Offloading Foot Wounds in People With Diabetes

David G. Armstrong, DPM, MD, PhD; Adam L. Isaac, DPM; Nicholas J. Bevilacqua, DPM; Stephanie C. Wu, DPM, MS


Wounds. 2014;26(1):13-20. 

In This Article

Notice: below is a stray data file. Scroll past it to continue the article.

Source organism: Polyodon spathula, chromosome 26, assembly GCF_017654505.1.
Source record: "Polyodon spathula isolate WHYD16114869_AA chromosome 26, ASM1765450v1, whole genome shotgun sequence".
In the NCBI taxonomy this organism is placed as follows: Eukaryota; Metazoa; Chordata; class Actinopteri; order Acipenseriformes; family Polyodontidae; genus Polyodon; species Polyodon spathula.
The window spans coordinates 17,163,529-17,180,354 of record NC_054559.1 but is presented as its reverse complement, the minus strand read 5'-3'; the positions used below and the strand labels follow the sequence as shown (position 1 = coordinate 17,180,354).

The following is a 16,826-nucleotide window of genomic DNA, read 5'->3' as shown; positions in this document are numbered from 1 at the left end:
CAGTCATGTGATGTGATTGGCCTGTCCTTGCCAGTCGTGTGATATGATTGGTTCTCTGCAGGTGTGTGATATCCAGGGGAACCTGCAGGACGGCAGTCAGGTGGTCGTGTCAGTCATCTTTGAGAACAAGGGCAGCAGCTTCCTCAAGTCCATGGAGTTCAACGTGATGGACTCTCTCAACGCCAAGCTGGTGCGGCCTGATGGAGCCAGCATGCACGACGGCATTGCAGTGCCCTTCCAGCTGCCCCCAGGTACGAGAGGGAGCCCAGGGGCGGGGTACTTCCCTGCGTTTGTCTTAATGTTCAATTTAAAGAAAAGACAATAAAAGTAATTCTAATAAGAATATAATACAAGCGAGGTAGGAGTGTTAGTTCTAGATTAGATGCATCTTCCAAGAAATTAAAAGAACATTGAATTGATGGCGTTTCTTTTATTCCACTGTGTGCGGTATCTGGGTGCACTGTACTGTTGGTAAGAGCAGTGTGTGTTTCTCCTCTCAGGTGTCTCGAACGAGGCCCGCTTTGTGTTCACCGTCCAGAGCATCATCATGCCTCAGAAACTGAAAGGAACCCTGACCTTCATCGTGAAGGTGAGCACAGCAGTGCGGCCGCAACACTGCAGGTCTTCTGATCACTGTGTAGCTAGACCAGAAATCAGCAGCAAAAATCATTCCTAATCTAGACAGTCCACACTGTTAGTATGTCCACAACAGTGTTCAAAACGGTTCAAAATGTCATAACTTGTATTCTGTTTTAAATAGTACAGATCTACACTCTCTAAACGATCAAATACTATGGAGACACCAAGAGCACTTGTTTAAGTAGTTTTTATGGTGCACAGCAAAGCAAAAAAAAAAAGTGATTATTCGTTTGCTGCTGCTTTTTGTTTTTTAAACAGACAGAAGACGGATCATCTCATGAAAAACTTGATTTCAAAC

It is important to understand that while the recent history of treatment of wounds in general—and wounds in people with diabetes specifically—has been marked by some exciting advances on the high-technology front, it is in fact the low-technology systematic aspects of care that must assume priority. Wound care professionals often say, "It's not what one puts on a wound that heals it, but what one takes off." Appropriate wound care, debridement, and pressure reduction have and will continue to be the cornerstones of treatment. The key to successful pressure reduction possibly lies more in patient adherence than in the prescribed offloading devices. Individuals with diabetes who have lost the "gift of pain" may not always adhere to the offloading regimen. Combining an effective, easy-to-use offloading device that ensures patient compliance with advanced wound healing modalities may form a formidable team in healing ulcers and potentially averting lower-limb amputations.